My theory is; Tapping into the oil pick - up in the sump, after the grid - plate. This take-off, using stainless, will pass through the sump wall (Glanded to maintain the seal) to the supplementary electric oil pump. I have found one at 45 PSI but need to look further.
From the electric oil pump, the outlet feeds the externally mounted second filter.
The filter outlet then goes, via check valve to the same point as the Oil Pressure switch and pressure gauge.
The check valve is to ensure the mechanical pump does not back feed the electric pump.
There are a few other considerations to be taken into account, but for the time being, this is the basic principal. This pump will however, only run at a predetermined system pressure, sensed by using an adjustable pressure transducer. The pump and filter need to be mounted low down, on the same plane as the crank mounted oil pump.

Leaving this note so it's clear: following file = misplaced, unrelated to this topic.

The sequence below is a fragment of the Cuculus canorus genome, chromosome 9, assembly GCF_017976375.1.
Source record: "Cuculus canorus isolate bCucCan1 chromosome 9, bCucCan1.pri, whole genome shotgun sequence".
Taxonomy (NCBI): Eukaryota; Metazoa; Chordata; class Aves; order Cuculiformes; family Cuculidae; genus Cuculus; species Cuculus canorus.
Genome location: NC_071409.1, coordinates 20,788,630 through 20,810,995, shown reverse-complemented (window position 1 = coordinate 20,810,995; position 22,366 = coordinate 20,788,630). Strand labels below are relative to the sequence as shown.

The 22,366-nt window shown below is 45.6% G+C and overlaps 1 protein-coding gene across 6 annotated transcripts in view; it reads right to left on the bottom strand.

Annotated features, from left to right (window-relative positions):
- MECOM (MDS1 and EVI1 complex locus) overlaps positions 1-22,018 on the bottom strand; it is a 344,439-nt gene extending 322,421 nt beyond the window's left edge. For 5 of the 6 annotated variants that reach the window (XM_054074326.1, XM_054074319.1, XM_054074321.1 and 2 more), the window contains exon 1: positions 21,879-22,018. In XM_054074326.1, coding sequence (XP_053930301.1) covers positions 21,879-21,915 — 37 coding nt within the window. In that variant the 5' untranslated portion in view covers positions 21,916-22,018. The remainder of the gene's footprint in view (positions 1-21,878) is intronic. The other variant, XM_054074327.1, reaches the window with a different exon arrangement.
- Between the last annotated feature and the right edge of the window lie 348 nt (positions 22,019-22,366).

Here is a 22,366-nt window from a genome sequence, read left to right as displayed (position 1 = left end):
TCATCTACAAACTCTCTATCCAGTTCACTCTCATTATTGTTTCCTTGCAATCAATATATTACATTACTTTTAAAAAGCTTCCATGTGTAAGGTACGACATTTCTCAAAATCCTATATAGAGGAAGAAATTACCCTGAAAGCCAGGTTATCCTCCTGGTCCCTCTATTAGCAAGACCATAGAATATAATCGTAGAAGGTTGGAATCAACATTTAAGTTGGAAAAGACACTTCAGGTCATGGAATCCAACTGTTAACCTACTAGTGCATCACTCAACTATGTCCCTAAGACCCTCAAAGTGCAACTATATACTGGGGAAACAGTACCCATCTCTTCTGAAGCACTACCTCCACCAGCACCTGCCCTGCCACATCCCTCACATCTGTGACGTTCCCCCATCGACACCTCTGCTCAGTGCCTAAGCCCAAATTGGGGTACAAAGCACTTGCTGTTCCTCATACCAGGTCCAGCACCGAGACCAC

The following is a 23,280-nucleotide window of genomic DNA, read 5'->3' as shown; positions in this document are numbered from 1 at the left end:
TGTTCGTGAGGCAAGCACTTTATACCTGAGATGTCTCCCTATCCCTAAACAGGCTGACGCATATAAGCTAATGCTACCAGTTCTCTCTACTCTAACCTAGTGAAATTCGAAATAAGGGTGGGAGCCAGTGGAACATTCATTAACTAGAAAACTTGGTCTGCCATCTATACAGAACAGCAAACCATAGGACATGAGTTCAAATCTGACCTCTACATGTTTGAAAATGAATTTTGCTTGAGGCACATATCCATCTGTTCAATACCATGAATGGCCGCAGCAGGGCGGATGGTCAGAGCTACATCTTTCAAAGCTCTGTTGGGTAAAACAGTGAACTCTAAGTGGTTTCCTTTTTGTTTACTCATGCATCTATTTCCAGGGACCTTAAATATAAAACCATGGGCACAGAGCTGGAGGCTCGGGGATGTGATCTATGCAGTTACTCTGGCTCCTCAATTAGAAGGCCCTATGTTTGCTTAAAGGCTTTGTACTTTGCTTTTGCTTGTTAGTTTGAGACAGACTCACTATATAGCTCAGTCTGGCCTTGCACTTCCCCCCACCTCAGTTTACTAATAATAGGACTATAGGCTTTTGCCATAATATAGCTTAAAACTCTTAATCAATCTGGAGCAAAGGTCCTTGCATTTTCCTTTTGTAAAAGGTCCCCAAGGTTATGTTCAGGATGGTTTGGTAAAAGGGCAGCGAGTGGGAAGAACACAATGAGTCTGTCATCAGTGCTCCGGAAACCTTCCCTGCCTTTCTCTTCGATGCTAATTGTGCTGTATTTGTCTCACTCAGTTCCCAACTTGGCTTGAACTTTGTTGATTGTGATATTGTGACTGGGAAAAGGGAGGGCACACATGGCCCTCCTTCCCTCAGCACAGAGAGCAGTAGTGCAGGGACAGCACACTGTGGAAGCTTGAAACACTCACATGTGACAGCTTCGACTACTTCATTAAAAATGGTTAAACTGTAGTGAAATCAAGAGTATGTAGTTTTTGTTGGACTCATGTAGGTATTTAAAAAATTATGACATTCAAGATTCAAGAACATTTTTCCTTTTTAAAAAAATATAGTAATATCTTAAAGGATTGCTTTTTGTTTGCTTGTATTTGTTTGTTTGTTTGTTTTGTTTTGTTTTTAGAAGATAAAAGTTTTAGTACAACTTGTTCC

Question? Will I need to fit a check valve, to ensure nothing back feeds though the mechanical pump, when the electric one is running?
Kind Regards,
sizewell is offline  
Status: -
AO Silver Member
 
IAMBRERA's Avatar
 
Join Date: Aug 2014
Location: Jamaica
County: Saint Ann Parish
Holden V6 Engine Plant Passes Key Milestone - AutoWeb News

I may have got carried away with how many engine's they produce, at the bottom of the page on the link above it says the intention is 900 units a day.

Sorry
IAMBRERA is offline  
Status: -
AO Silver Member
 
IAMBRERA's Avatar
 
Join Date: Aug 2014
Location: Jamaica
County: Saint Ann Parish
Holden Engine Operations Builds Millionth High Feature V6 | GM Authority